Rhoades seems primed to take advantage of the situation, not in that he’ll look to make a jump from Richmond to a Power 5, but to use the foundation already in place to keep VCU atop the Atlantic 10 and relevant nationally. He’s a former Smart assistant that spent a decade coaching in the DIvision III ranks. Seemingly any coach VCU hires is set up for success, but Rhoades appears to be a seamless fit.
5. CUONZO MARTIN, Missouri: Missouri may have slid into mediocrity – and under Kim Anderson well past it – for much of the past decade, but the Tigers’ job is one with plenty of potential. And Martin looks poised to make the most of his fourth head coaching job in 10 years by taking the shortcut to success that was hiring Michael Porter, Sr., which landed him a potential No. 1 draft pick in Michael Porter, Jr. and five-star Center Jontay Porter. Plus Missouri landed Jeremiah Tilmon, an Illinois defection.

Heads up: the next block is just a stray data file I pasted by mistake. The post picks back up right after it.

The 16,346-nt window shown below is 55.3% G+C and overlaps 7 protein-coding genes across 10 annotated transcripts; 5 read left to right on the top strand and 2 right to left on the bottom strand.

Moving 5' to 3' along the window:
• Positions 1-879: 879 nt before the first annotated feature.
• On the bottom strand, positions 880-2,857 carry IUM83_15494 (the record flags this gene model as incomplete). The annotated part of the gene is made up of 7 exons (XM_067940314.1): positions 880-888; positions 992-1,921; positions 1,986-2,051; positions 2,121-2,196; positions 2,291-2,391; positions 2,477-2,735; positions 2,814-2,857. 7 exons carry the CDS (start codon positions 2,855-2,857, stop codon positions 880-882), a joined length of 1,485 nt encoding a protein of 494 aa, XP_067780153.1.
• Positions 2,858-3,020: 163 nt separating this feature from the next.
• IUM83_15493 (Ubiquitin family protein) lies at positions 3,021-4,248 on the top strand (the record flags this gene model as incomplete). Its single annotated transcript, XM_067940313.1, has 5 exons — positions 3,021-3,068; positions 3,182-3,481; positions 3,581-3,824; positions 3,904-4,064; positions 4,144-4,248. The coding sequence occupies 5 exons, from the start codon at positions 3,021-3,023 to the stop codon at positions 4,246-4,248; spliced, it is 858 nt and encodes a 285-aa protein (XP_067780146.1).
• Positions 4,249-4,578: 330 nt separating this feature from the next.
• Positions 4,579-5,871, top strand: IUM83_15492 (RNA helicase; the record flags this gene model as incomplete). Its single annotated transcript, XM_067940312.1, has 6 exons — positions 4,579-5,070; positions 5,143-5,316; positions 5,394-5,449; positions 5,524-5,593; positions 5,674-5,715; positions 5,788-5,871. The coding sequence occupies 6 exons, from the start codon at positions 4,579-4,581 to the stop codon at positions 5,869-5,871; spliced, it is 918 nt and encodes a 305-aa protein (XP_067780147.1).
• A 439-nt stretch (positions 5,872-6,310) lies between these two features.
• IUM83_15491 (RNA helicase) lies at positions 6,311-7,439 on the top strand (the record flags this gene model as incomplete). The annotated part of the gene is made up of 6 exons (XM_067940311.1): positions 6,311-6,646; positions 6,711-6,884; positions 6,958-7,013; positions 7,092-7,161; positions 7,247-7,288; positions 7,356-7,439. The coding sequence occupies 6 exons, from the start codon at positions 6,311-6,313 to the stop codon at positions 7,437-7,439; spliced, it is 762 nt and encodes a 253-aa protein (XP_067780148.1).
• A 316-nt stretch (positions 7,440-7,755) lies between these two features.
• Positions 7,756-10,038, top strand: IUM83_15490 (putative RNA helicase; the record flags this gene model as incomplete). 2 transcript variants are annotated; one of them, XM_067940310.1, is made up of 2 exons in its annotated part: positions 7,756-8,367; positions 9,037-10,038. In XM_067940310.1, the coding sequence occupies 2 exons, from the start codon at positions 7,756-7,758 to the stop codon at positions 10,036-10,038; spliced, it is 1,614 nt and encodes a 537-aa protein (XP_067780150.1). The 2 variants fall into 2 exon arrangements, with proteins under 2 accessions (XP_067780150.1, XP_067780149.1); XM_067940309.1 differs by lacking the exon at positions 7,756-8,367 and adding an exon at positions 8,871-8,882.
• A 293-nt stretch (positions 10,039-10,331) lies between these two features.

Landing the highly-talented sons of an assistant coach may not be the most sustainable way to success, but it’s a heck of a jump start. If you can get the two Porter brothers, you do it and figure out the future later. Nothing breeds success like success, and Martin’s strategy should bring some immediately to Columbia.
1. MIKE BOYNTON, Oklahoma State: Brad Underwood bounced from Oklahoma State after feeling like the Sooners were skimping on him financially, declining to give him a significant raise from the below-market $1 million salary after taking the Cowboys to the NCAA tournament. In response…Oklahoma State apparently went the fiscally conservative route of simply elevating Boynton from assistant to the head job for a similar amount of money.